Zinc is the fourth most valuable metal mined after iron, copper and aluminium. The zinc market currently stands at 11.6 million tonnes per annum, of which the majority, 8 million tonnes comes from newly mined metal and the balance comes from recycling. The recycling is dominated by brass and galvanising ashes.

The industry is made up of mines where zinc deposits are exploited, and “smelters” where the metal is produced. The mines have a finite life and can be relatively small in size, whereas the metal production facilities are large capital intensive plants that are built to last indefinitely. The mines ship an intermediate product, or concentrate, to the “smelters”. Furthermore acid as an important by-product and because acid is expensive to transport, metal production facilities tend to be built in industrialised areas where there is a local market for the acid. With rising energy costs, in recent years, the location of new electro-refineries has been influenced by cheap long term power supply.

Zinc occurs throughout the world but is particularly associated with carbonate rocks and is commonly found with lead. Mines tend to be small underground operations, with the typical grade of 5% to 8% zinc.

Zinc generally occurs as the zinc sulphide mineral, sphalerite. At the mines the ore is crushed and milled then undergoes flotation which is a process which separates out the sphalerite grains to produce a mineral concentrate containing about 58% zinc. The mineral concentrate is then sufficiently valuable to be transported to zinc smelter

Traditionally, Canada, Australia, the USA and Peru have dominated zinc mining however in recent years China has become by far the most important producer having a market share of almost 40% of newly mined zinc. There are few large mines in China and production is dominated by hundreds of small mines. Reliable information on the Chinese zinc mining situation is very hard to obtain.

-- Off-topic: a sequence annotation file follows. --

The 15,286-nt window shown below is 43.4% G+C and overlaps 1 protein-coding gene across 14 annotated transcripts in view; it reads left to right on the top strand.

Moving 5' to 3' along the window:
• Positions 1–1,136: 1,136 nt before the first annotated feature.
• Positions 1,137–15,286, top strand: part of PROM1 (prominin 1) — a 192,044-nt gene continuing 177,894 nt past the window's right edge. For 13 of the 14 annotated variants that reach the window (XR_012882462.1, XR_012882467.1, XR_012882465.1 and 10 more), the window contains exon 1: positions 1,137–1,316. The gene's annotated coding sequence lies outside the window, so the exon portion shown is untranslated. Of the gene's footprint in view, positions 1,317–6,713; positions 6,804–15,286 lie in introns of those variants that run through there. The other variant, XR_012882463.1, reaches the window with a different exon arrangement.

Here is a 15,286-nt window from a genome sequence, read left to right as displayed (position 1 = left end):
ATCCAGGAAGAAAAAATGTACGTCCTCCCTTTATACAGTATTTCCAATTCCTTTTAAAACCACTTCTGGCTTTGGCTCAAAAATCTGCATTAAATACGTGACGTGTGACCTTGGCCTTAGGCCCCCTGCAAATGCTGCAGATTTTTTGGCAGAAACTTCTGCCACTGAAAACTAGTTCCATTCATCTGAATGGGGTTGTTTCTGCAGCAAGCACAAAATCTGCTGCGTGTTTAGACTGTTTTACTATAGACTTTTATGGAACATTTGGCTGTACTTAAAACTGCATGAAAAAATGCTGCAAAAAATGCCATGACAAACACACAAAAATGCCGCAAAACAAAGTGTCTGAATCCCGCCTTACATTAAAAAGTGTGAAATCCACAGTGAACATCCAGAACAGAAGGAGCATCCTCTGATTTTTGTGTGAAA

Most concentrate is sold according to an internationally recognised standard formula that pays a fixed proportion of the zinc contained in the concentrate and a treatment fee charged by the smelters on each tonne of concentrate and which is renegotiated annually.

The conversion of zinc from concentrate to metal is also dominated by China where there has also been a tremendous growth in capacity in recent years. While the number of electro-refineries and smelters outside China would probably number less than 100, there are over 500 in China. These small operations tend to be inefficient and poorly regulated.

While metal production facilities are frequently referred to as smelters, true smelting operations have not provided a significant proportion of metal for a number of years, and production is almost entirely by electro-refining. In the electro-refinery the concentrate is roasted and leached and the zinc is recovered by electrowinning. The sulphur dioxide released by roasting is converted to acid. which is an important by-product plants produce by-product acid, tend to be built for an indefinite life and generally draw on concentrate from several different mining operations. The acid is an important by-product provided it can be sold locally. These facilities tended to be built in industrialised areas.

In common with the other major metals, zinc is traded on the London Metals Exchange or LME. The LME provides a guaranteed market for producers. The LME price forms the basis of almost all metal and concentrate pricing contracts, yet ironically very little metal changes hands at the LME price. Physical metal always trades at a premium to the quoted price and the premium will change from place to place, reflecting regional shortages and from time to time as the market swings from surplus to deficit. Generally speaking the premium is in the range US$50 to US$120 per tonne.

In order to sell to the LME, metal must meet a certain high standard of quality. Most metal achieves the LME highest quality, Special High Grade containing 99.95% zinc. Metal is produced as 25kg ingots and packaged as one tonne lots.

A little over half of zinc is used for galvanising, which is the application of a thin coating of zinc on steel. The zinc seals the steel so that corrosion cannot occur. Galvanised items are increasingly common and include car bodies, the outer shell of white goods, street furniture (lamp posts, crash barriers) and many other steel objects that are exposed to the elements.

White Goods

Galvanised car bodies


Zinc Oxide
About 9% of zinc is used in the production of zinc chemicals, of which zinc oxide is by far the most important.